Tricks up Thomaidis’ sleeves

By in Sports & Health

DORIAN GEIGER
Sports Editor

Lisa Thomaidis is an angry person, but a great coach.
Athletes are accustomed to basking in the glory of impressive performances and victories, and all too often, the architectural, coaching body of a team is left to play second fiddle when it comes to positive attention surrounding a team.

No such story applies to Huskies women’s basketball coach Lisa Thomaidis. As an assistant coach for Canada’s Senior Women’s National Team, Thomaidis recently traveled to Cuiabá, Brazil for the Federation of International Basketball Associations’ Americas Championship. Beating Cuba in international competition for the first time in 14 years to clinch a 3rd place finish was a remarkable result for Canada, in part due to Thomaidis’s guidance and direction.

“It was a fantastic trip. It’s always great to play in Brazil because it’s a sporting nation,” said Thomaidis. “Every game there are 12,000 people screaming and yelling, so it’s a great atmosphere to play in. For me, it’s a tremendous opportunity to see the international game, see what other countries are doing and it gives me an inside look at some up and coming trends in international play.”

The bronze medal placing for Canada in Brazil earns the squad a berth to the 2010 World Championships in the Czech Republic, for which Thomaidis will also be on the sidelines. At the FIBA tournament, Canada was seeded into a pool alongside Brazil, the Dominican Republic and Puerto Rico, while the alternate pool featured Argentina, Chile, Cuba and Venezuela. Alongside Canada, Brazil and Argentina also gained entry to the 2010 Czech Republic World Championships by placing first and second in the tournament.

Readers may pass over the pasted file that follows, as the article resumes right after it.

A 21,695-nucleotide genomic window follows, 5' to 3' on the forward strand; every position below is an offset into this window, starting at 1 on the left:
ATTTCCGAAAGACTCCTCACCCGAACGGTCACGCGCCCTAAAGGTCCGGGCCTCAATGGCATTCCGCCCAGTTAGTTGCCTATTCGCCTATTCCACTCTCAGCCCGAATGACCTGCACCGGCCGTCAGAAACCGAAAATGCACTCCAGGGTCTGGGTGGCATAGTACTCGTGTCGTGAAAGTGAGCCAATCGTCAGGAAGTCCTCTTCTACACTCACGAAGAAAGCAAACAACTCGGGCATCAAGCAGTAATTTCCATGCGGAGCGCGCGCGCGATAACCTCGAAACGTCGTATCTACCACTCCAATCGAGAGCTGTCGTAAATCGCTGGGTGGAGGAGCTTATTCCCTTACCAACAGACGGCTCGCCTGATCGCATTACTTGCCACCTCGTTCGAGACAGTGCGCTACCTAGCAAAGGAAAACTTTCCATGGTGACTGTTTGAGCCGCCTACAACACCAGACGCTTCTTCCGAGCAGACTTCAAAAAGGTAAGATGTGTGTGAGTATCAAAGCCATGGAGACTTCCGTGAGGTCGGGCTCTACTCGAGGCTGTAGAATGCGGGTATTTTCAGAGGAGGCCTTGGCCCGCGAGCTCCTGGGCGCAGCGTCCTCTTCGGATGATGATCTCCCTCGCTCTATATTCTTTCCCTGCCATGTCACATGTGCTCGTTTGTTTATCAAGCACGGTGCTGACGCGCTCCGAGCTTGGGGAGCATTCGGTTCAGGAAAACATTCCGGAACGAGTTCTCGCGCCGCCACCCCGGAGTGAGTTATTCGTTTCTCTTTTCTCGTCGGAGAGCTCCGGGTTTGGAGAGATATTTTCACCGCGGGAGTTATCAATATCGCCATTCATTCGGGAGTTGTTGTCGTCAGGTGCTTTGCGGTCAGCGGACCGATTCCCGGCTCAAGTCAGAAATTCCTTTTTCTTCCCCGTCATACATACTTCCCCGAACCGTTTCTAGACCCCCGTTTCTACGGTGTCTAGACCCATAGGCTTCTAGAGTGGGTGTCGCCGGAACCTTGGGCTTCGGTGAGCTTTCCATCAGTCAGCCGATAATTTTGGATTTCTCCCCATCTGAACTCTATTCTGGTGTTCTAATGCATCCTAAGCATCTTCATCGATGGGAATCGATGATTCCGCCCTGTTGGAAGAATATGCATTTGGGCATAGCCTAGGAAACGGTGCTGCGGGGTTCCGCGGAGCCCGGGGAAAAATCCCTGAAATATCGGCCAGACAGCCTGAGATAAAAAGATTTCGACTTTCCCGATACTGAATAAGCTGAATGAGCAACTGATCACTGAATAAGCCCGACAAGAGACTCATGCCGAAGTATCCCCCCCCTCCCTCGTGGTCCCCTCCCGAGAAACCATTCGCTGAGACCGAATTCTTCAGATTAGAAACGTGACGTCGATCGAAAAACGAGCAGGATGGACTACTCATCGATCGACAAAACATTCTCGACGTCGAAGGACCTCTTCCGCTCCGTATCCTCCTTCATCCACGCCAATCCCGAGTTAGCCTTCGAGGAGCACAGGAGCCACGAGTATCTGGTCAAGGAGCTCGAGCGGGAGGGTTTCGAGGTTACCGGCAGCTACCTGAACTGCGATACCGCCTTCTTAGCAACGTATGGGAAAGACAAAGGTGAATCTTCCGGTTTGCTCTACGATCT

This was the eighth consecutive year the Huskies coach was selected to fill a coaching role for Canada’s national team and Thomaidis has had no shortage of attention from the basketball community along the way.

Thomaidis’s coaching resume is extensive; the Huskies basketball program was in shambles when she took over in the 1998-99 CIS season and soon after, in 2000-01, Thomaidis led the Green and White to their first post-season appearance in 18 years.

Since 2001, the Huskies basketball guru has been at the helm of Canada’s national team for the Pan-American Games, World Championships and Olympic qualification tournaments in Mexico, Rio de Janeiro, Santo Domingo and the Dominican Republic. Also being named the Canada West and Canadian Interuniversity Sport basketball coach of the year in 2008-09, Thomaidis knows her international basketball expertise is essential when stepping back into the campus spotlight as a Huskies coach.

“It’s really helped in my development as a coach. I always try and bring stuff back. It might be something simple, how to teach a skill differently or offensively, it could be a set another country runs that we might try. There’ll be some things this year (the Huskies will) look at and see if it works for our personnel, but certainly it gives me a larger bank of information to draw from as a coach.”

With 11 returning and only two departing players, Thomaidis’s Huskies have a veteran look as the 2009 CIS season kicks off for the women’s basketball team against the Brandon Bobcats at the Physical Activity Complex on Nov. 6.

Though the season is about a month away, the Huskies won’t remain idle through October and will travel to Toronto and Winnipeg for upcoming non-conference tournaments at Ryerson University and the University of Manitoba.

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photo Henry Harms

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